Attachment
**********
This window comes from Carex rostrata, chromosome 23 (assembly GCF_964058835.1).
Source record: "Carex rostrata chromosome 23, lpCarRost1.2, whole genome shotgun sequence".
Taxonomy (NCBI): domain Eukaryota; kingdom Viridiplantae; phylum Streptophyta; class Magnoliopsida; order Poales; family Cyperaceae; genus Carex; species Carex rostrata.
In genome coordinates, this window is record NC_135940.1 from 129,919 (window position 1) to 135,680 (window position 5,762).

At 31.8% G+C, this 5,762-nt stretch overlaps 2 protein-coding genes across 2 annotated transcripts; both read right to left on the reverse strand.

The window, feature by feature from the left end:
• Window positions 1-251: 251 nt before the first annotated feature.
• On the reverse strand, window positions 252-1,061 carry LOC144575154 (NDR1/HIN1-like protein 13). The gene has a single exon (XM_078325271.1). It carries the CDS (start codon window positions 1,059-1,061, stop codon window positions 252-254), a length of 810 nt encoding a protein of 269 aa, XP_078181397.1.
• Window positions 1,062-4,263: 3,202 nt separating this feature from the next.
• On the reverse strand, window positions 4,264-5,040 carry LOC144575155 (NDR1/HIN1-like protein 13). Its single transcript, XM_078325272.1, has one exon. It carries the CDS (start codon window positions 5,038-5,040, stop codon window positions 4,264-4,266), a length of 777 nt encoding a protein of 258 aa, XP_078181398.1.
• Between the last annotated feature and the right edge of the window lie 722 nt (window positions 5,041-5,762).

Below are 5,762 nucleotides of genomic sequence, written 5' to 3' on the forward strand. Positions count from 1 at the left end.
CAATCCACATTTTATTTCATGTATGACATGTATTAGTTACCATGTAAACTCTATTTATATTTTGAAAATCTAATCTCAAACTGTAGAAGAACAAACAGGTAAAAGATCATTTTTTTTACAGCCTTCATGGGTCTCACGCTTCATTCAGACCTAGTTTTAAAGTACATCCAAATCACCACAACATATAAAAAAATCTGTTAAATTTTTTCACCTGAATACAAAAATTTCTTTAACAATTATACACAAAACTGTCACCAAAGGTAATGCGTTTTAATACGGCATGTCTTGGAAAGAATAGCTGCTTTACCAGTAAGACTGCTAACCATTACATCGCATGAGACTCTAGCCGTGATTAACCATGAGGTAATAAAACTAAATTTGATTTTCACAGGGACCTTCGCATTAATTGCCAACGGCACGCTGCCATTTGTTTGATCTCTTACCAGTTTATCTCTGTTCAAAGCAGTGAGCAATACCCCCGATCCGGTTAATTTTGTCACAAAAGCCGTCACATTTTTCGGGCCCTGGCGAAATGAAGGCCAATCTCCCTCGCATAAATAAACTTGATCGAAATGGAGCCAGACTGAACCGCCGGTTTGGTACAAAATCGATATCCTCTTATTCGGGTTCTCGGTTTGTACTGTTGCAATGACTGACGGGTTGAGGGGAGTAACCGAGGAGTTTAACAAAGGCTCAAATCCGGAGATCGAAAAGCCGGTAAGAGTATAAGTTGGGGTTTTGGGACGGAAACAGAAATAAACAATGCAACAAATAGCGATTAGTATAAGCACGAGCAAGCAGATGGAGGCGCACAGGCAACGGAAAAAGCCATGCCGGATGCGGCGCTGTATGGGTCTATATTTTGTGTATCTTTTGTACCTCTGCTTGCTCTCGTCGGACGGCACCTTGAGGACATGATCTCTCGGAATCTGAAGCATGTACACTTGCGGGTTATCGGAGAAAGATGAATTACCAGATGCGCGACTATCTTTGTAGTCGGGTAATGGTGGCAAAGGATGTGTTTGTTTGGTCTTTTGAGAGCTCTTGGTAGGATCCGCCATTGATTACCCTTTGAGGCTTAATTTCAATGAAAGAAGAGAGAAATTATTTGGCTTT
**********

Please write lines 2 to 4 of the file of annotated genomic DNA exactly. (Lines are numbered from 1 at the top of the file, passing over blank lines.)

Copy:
Source record: "Carex rostrata chromosome 23, lpCarRost1.2, whole genome shotgun sequence".
Taxonomy (NCBI): domain Eukaryota; kingdom Viridiplantae; phylum Streptophyta; class Magnoliopsida; order Poales; family Cyperaceae; genus Carex; species Carex rostrata.
In genome coordinates, this window is record NC_135940.1 from 129,919 (window position 1) to 135,680 (window position 5,762).